A Beginner’s Guide To Work Order Software

work order software

There are almost 640,000 manufacturing businesses in the US this year. This number is higher by 1.4 percent compared to the same period in 2021.

Would you like to be part of this statistic? Are you considering starting a manufacturing business but do not know how work order software works?

Here are the basics of work order software and its functions.

What are work orders?

To understand what work order software is, you must first understand what work orders are. They are documents utilized to track and assign asset maintenance. They can come in either electronic or written forms.

These work orders start from inspection preventive maintenance schedules to follow-ups, audits, or work requests. These are the items work order software tracks.

How does work order software work?

In the early days, work orders used to be handwritten and handed to workers. Not only was this aging process very time-consuming and inefficient, but it also made tracking difficult.

Separating completed and in-progress work orders were also a challenge that caused delays and slowed productivity. In more severe cases, it was easy to overwrite or change work order information without accountability. That is because there was no proper work order tracking software to keep official work order records.

Work order software tracks work orders and requests from start to finish. Most businesses also refer to it as a work order management system.

The software’s primary function is to enable users to generate, schedule, plan, and dispatch work orders or requests. Other features include recording completed repair history and scheduling maintenance tasks. It’s the reason computerized maintenance management systems (CMMS) often have work order software involved in their approach.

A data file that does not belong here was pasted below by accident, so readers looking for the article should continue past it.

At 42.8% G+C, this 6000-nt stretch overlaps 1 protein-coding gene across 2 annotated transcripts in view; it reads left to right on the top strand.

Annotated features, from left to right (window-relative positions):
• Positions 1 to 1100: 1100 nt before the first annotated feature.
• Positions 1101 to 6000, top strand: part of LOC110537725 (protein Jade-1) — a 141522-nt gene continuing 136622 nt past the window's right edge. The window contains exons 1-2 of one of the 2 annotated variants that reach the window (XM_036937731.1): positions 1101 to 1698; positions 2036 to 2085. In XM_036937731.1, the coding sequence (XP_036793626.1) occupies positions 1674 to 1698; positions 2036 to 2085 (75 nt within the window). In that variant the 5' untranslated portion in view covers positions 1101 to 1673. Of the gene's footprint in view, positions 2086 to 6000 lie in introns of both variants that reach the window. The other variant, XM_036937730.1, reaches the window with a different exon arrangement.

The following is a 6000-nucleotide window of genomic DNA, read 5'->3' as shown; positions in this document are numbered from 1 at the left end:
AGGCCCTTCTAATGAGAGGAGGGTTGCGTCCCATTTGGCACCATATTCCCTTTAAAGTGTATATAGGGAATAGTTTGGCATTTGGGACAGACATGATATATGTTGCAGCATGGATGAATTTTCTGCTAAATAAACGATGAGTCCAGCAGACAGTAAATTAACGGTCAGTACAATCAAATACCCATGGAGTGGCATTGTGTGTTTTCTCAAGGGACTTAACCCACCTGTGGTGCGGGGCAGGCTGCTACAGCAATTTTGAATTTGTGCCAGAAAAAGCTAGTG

What is the standard life cycle of a work order?

Typical work order life cycles differ from software to software. However, they all share the same three main phases, and these are the following:

Work Request

A work order software creates a work request when something needs maintenance or repairs. It sends a notification to the maintenance department. That request states the priority level from high, medium, or low depending on what the requester inputs.

Maintenance then converts the submission into a work order that goes into the work order schedule. The work order priority can change based on the maintenance planner’s prerogative before it goes into the order schedule.

Planning and Scheduling

Each request goes through review and approval before converting into a work order. This will then proceed into the planning phase.

Work order software enables users to input additional parts to the work order to ensure they are ready once repairs finish. Users can also document who will do the repairs and even input estimates on completion time.

Proper labor planning reduces downtime by ensuring enough staff is available to do repairs with maximum efficiency. It also provides no overlaps in scheduling, resulting in increased productivity and saved money.

Work Order Completion

Workers can add reports to work orders once they finish the necessary repairs. These are detailed documentation of the exact procedures used to complete repairs.

Workers can also comment on any additional labor done for a more accurate report, so management knows the actual work the order requires. That feedback enables management to improve their planning and scheduling for future work orders.

As complex as it sounds, these are just the essential functions of work order software. Can you imagine what it would be like if you did these manually? Deciding whether you will incorporate this software into your business is entirely up to you. This guide can only help by providing better insight into its basic features.

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